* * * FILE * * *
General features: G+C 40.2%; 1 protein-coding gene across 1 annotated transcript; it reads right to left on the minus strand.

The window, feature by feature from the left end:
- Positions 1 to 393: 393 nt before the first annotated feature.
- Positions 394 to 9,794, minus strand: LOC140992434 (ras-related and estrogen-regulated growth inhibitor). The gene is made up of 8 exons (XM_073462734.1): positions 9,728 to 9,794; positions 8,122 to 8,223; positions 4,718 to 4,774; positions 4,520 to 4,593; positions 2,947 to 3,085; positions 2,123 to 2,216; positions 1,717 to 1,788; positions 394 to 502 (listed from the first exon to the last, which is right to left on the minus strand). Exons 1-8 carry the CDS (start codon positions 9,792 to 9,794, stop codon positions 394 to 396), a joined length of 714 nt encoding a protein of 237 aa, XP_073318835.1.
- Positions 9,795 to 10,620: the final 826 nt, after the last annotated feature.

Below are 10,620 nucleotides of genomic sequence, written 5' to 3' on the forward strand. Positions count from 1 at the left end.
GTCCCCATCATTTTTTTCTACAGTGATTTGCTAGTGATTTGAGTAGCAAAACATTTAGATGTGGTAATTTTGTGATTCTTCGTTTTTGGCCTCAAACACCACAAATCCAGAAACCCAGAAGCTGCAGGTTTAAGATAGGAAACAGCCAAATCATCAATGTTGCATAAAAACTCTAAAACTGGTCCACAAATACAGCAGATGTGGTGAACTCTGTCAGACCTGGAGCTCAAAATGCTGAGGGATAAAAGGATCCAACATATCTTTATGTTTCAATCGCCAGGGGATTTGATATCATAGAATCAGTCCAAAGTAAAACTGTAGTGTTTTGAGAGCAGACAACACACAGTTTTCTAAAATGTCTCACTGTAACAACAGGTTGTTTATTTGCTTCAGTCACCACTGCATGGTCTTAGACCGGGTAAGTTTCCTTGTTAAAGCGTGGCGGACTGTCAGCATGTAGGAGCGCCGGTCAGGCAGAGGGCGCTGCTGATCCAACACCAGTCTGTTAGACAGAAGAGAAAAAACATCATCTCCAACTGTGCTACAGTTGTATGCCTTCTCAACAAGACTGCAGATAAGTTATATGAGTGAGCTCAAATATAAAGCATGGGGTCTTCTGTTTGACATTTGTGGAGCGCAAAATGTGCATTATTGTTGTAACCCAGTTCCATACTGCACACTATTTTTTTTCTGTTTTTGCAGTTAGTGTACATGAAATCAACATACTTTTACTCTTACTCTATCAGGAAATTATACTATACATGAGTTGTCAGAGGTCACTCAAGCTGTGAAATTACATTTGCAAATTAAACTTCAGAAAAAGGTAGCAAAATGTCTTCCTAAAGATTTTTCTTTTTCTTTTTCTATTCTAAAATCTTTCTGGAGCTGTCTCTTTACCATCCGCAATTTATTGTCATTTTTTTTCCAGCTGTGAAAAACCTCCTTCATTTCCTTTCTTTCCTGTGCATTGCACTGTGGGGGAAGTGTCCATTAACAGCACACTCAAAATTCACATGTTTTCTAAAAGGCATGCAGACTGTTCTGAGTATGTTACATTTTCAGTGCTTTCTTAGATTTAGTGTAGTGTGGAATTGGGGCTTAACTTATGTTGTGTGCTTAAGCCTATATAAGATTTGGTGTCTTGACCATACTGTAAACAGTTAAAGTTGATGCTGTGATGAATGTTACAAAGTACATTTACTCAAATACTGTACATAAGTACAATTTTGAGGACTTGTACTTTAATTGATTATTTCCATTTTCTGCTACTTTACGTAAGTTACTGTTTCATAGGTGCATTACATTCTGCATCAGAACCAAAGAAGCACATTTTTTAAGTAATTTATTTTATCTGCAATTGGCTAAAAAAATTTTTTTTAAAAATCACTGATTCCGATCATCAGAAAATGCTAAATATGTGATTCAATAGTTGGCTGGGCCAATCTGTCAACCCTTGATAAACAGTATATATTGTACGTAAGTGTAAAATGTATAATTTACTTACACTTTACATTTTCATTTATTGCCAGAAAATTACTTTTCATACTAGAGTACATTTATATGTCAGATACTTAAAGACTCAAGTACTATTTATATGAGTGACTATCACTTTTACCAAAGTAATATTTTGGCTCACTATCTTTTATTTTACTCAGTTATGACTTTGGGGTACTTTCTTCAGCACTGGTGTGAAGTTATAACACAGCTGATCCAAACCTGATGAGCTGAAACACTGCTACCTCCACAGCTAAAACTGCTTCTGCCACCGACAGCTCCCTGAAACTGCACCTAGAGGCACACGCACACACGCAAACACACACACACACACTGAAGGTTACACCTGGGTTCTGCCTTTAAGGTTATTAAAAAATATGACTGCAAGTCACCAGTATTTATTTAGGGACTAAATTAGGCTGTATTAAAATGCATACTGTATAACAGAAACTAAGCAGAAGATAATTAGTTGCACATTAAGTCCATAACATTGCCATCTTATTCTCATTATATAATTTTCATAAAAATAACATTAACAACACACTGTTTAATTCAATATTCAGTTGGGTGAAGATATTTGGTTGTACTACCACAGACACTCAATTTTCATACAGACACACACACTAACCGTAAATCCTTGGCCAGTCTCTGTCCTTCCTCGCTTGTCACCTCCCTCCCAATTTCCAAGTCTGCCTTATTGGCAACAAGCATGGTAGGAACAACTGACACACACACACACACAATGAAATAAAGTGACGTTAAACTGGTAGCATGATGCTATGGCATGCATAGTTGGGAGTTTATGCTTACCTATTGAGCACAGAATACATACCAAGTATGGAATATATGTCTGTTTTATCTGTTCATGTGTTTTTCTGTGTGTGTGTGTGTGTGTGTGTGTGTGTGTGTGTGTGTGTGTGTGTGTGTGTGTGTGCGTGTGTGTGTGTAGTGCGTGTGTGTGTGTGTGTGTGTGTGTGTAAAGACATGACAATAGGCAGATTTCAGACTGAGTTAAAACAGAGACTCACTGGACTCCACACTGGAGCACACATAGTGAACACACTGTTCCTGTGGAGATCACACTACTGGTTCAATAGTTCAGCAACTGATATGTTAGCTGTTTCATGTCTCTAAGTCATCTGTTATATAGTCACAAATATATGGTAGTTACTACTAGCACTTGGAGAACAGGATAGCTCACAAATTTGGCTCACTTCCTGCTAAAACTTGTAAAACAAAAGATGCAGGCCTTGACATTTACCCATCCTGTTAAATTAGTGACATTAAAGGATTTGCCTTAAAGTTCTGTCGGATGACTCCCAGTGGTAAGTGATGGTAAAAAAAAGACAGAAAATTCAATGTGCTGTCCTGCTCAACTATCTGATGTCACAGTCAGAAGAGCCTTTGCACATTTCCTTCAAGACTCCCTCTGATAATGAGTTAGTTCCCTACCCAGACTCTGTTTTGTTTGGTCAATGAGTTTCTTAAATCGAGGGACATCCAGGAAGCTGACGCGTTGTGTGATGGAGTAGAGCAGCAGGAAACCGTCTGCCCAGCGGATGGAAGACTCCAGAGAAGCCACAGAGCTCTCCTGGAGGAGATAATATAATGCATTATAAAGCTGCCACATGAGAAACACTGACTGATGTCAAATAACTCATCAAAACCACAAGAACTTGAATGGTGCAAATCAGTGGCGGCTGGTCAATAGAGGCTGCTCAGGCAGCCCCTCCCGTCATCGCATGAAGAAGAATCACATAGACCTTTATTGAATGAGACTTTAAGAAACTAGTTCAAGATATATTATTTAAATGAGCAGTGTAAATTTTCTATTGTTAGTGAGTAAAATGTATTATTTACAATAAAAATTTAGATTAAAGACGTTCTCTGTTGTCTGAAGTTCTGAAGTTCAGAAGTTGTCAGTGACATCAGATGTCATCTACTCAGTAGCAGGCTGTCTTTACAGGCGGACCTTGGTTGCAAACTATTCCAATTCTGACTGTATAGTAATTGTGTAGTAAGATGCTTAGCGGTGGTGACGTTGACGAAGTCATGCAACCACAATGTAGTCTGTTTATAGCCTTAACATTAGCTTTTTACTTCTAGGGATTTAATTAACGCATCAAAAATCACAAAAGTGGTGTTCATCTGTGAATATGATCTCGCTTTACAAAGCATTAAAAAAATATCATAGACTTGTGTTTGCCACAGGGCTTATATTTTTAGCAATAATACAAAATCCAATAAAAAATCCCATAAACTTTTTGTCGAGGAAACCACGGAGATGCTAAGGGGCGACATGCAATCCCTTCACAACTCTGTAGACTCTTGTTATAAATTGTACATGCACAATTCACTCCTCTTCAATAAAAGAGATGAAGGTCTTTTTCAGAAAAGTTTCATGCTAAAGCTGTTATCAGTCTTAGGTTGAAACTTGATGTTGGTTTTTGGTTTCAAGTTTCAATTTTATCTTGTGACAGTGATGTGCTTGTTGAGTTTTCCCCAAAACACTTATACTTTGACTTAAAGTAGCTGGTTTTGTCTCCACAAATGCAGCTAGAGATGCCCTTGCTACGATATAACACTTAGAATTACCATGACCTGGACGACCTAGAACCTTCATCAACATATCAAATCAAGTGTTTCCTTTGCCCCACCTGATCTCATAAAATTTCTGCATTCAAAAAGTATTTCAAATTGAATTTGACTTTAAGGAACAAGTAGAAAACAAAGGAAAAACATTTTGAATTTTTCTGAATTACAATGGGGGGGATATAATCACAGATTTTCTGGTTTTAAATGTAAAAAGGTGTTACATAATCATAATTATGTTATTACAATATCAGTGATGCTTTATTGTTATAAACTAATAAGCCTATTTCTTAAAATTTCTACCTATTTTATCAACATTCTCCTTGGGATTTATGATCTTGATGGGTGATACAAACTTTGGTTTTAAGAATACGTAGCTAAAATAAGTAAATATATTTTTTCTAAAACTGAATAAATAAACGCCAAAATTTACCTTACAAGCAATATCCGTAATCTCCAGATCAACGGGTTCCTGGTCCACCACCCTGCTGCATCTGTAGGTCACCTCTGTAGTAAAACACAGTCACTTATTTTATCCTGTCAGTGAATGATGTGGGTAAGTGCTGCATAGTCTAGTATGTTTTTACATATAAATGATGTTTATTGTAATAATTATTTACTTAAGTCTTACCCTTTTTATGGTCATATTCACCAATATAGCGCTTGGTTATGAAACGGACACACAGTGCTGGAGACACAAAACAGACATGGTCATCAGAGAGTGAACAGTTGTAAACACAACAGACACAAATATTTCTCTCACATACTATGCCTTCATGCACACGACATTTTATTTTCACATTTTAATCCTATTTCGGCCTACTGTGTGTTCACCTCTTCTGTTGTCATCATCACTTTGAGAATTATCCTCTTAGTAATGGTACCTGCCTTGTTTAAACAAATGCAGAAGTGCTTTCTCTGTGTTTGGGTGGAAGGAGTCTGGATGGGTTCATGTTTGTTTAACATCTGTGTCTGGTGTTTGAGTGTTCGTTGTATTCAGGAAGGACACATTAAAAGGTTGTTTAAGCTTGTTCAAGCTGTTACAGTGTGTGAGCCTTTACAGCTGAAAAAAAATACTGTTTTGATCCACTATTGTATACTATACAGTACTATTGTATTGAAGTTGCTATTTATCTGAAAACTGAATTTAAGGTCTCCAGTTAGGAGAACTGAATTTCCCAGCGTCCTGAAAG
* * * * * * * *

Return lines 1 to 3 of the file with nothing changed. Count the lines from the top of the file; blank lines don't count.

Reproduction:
General features: G+C 40.2%; 1 protein-coding gene across 1 annotated transcript; it reads right to left on the minus strand.

The window, feature by feature from the left end:
- Positions 1 to 393: 393 nt before the first annotated feature.